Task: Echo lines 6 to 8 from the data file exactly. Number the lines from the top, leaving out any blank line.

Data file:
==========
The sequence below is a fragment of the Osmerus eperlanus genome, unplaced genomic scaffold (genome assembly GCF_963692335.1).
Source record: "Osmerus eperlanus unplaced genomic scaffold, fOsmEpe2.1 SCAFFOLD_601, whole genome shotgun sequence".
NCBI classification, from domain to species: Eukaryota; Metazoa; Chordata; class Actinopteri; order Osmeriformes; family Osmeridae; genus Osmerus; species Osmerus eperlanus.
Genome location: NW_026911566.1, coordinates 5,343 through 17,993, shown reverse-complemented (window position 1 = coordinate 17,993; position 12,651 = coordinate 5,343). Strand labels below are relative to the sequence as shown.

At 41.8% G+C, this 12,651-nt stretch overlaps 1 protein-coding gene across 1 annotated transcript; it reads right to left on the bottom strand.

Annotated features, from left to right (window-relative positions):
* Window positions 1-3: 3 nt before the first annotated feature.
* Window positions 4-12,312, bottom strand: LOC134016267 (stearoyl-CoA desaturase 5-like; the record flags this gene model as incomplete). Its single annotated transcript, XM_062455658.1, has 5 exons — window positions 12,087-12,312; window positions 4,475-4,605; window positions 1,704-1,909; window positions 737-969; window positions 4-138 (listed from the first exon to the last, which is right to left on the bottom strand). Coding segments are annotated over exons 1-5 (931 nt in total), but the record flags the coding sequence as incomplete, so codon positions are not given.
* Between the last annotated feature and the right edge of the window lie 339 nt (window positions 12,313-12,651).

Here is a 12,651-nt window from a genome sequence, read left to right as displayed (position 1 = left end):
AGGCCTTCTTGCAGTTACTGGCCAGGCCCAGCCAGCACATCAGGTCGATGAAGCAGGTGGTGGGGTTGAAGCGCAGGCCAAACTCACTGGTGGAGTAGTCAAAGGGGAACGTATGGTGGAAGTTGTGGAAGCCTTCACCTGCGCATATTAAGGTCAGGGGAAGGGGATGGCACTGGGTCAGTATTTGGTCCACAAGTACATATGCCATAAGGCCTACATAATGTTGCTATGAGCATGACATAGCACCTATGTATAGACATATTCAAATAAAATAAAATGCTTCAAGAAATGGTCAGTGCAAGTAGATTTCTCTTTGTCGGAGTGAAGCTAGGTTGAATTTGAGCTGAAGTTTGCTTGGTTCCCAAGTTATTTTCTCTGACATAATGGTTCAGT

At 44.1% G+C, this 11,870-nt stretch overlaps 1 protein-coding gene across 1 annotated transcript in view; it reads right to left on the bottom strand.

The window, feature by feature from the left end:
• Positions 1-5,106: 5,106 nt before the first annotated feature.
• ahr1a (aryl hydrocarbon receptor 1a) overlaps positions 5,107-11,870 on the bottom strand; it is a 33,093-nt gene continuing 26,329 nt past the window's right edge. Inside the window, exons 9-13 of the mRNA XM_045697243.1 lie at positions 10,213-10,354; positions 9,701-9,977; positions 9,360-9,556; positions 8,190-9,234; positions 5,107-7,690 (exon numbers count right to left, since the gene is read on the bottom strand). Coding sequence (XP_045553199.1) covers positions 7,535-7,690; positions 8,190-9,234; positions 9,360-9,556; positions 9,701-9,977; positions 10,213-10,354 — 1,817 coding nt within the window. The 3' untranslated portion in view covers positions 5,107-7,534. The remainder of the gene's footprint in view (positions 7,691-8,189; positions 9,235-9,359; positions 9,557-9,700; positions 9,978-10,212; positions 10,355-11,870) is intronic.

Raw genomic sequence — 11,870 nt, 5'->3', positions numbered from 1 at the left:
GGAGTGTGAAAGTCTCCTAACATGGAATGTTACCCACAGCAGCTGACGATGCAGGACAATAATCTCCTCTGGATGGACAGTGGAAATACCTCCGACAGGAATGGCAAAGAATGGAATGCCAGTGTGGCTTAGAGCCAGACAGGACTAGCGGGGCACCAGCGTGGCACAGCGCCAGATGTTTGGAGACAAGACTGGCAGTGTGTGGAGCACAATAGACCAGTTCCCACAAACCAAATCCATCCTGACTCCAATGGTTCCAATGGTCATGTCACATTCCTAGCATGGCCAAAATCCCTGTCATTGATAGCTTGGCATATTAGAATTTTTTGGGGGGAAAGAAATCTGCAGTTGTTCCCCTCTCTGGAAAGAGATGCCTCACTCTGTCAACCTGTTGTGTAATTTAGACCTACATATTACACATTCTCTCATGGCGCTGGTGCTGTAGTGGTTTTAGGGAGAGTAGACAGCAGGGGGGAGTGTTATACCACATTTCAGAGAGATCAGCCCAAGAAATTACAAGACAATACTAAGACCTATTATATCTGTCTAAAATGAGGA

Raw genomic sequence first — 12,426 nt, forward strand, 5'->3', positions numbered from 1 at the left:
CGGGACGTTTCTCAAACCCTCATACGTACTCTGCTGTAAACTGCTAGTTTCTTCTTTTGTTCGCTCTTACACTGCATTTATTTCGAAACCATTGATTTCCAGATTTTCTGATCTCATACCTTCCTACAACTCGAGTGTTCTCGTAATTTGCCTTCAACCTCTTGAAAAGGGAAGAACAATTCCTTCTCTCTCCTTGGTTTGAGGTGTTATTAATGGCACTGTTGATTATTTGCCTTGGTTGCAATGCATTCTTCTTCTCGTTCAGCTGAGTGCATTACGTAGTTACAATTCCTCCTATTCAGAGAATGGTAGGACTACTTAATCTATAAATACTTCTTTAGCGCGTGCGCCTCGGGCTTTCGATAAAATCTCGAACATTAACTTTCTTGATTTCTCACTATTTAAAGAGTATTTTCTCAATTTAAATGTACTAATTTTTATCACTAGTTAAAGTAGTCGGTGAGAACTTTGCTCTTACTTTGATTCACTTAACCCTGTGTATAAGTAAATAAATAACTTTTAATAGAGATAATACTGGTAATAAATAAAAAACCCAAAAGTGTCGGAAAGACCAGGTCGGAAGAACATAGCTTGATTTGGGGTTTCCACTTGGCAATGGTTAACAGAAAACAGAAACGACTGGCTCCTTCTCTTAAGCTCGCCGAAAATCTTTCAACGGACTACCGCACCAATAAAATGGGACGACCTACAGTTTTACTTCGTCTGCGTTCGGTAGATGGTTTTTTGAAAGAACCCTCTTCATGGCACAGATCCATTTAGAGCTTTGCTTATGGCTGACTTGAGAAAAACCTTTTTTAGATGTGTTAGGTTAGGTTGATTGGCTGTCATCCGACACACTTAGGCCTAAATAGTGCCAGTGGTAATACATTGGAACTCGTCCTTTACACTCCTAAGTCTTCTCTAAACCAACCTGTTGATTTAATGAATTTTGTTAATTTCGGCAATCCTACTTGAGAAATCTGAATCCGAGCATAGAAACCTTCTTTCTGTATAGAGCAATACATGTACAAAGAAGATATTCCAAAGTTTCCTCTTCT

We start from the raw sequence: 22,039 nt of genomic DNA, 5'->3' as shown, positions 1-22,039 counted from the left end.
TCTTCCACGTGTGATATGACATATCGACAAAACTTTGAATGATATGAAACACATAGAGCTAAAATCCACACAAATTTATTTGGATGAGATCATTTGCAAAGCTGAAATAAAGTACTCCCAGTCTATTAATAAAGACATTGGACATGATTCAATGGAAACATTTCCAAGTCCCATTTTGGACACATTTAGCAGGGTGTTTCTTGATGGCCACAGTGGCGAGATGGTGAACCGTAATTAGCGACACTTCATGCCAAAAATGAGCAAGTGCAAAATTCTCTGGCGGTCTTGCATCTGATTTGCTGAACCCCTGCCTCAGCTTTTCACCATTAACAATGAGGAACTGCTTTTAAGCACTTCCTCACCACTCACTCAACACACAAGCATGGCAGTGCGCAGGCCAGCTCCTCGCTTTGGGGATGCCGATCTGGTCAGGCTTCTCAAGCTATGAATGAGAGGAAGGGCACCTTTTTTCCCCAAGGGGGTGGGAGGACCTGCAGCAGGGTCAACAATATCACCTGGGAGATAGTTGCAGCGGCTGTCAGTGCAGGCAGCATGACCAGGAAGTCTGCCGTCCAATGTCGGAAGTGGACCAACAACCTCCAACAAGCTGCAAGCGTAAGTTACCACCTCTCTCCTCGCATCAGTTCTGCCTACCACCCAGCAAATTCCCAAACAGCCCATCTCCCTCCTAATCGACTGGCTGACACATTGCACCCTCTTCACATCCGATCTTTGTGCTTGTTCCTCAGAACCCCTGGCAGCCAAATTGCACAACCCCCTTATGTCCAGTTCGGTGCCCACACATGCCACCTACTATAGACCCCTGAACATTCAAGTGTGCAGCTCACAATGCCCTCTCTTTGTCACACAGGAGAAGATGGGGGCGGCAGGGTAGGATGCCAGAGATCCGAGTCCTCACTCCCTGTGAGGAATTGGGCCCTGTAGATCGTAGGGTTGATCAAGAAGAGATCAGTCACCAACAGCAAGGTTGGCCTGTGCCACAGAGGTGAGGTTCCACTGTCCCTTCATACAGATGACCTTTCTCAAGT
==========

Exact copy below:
Annotated features, from left to right (window-relative positions):
* Window positions 1-3: 3 nt before the first annotated feature.
* Window positions 4-12,312, bottom strand: LOC134016267 (stearoyl-CoA desaturase 5-like; the record flags this gene model as incomplete). Its single annotated transcript, XM_062455658.1, has 5 exons — window positions 12,087-12,312; window positions 4,475-4,605; window positions 1,704-1,909; window positions 737-969; window positions 4-138 (listed from the first exon to the last, which is right to left on the bottom strand). Coding segments are annotated over exons 1-5 (931 nt in total), but the record flags the coding sequence as incomplete, so codon positions are not given.